5. A defendant partner, in response to a question as to whether the defendant partnership was still in *774 business, other testimony having been introduced on that point, answered in the negative and then volunteered: "The shop as small as it was, and as small as we were, cannot take a $10,000 loss and continue in business. It can't be done." The plaintiff moved for mistrial, which motion was overruled, and the trial judge ruled out the evidence and instructed the jury to disregard, and not in any way consider, the voluntary statement of the witness, and the motion was thereafter renewed and overruled. While ordinarily, the financial condition of a party is not involved in a case and is irrelevant, and under such circumstances such evidence is inadmissible (Brackin v. Brackin, 222 Ga. 226 (149 SE2d 485); Smith v. Satilla Pecan Orchard & Stock Co., 152 Ga. 538, 545 (3) (110 SE 303); Brunswick & Western R. Co. v. Wiggins, 113 Ga. 842 (4) (39 SE 551); Barnes v. Thomas, 72 Ga. App. 827, 831 (35 SE2d 364)) we are of the opinion that the harm done here, if any, was cured by the instructions of the trial judge in the present case. See Walker v. Smith, 87 Ga. App. 517 (74 SE2d 374).

6. A dispute arose over the failure of the complainant to turn over to the defendants a manual and other documents containing certain information as to the installations and distribution of weight in the airplane. There was a dispute as to whether it was in the airplane or not at the time it was delivered for the work to be done. This alleged failure to deliver these documents occasioned an extra charge. Witness Galloway had testified as to certain Federal Aeronautics Administration regulations at the time and the requirements thereto as to these documents and papers. No objection was made to this testimony. Later, objection was made to the introduction of a printed copy of the regulations dated 1970, with the regulations orally testified about marked therein, which copy of the regulations was admitted over the objections that the requirements of introducing such regulations had not been met (what these requirements were, not being stated at the time of objection) and that the work was done in 1968 and 1969. Oral evidence of the contents of the regulations having been admitted without objection, the subsequent admission of the marked portions of the *775 regulations comporting with the oral testimony is harmless error. See in this connection Eiberger v. Martel Electronic Sales, 125 Ga. App. 253 (187 SE2d 327); Smith v. Smith, 125 Ga. App. 257 (187 SE2d 330).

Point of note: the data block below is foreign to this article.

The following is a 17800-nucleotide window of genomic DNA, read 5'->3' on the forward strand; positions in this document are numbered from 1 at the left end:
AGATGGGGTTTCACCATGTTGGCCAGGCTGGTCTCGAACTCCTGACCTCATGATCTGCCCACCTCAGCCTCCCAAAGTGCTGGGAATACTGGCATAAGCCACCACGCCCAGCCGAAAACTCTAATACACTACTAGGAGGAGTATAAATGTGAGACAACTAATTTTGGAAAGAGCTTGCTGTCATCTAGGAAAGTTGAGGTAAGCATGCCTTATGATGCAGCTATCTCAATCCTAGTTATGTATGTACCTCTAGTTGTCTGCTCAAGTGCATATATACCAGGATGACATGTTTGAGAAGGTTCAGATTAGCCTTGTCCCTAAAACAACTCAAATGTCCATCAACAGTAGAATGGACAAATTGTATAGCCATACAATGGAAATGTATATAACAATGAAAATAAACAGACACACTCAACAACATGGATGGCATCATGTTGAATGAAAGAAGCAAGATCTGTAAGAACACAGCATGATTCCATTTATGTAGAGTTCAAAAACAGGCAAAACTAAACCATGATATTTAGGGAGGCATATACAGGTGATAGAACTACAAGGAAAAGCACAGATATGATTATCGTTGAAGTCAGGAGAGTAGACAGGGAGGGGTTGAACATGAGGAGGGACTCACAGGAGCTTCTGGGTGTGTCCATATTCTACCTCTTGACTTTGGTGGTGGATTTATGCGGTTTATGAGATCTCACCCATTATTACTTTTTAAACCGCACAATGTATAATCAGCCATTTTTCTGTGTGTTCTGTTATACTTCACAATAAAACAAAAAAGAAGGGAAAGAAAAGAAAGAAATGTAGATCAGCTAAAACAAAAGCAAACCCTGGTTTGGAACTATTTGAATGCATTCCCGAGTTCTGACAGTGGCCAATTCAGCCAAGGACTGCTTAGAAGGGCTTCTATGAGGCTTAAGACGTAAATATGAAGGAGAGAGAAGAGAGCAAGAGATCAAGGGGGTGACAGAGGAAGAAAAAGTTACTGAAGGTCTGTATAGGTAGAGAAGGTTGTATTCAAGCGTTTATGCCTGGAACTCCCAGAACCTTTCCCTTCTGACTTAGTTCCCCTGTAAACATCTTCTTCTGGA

7. A single counsel represented all the alleged appellee defendants. At the commencement of the trial, appellant called Galloway, President of South Expressway Airport, Inc., for cross examination, at the conclusion of which counsel for appellees was permitted to cross examine defendant Galloway in behalf of codefendant Davis over the objections of the appellant. Under the ruling in Akridge v. Atlanta Journal Co., 56 Ga. App. 812, 816-818 (194 SE 590) we find no abuse of discretion on the part of the trial judge in permitting the cross examination in behalf of Davis. That the attorney was also the attorney for the witness Galloway would not require a different ruling. Id.

8. No error appearing, the judgment must be affirmed.

Judgment affirmed. Quillian and Webb, JJ., concur.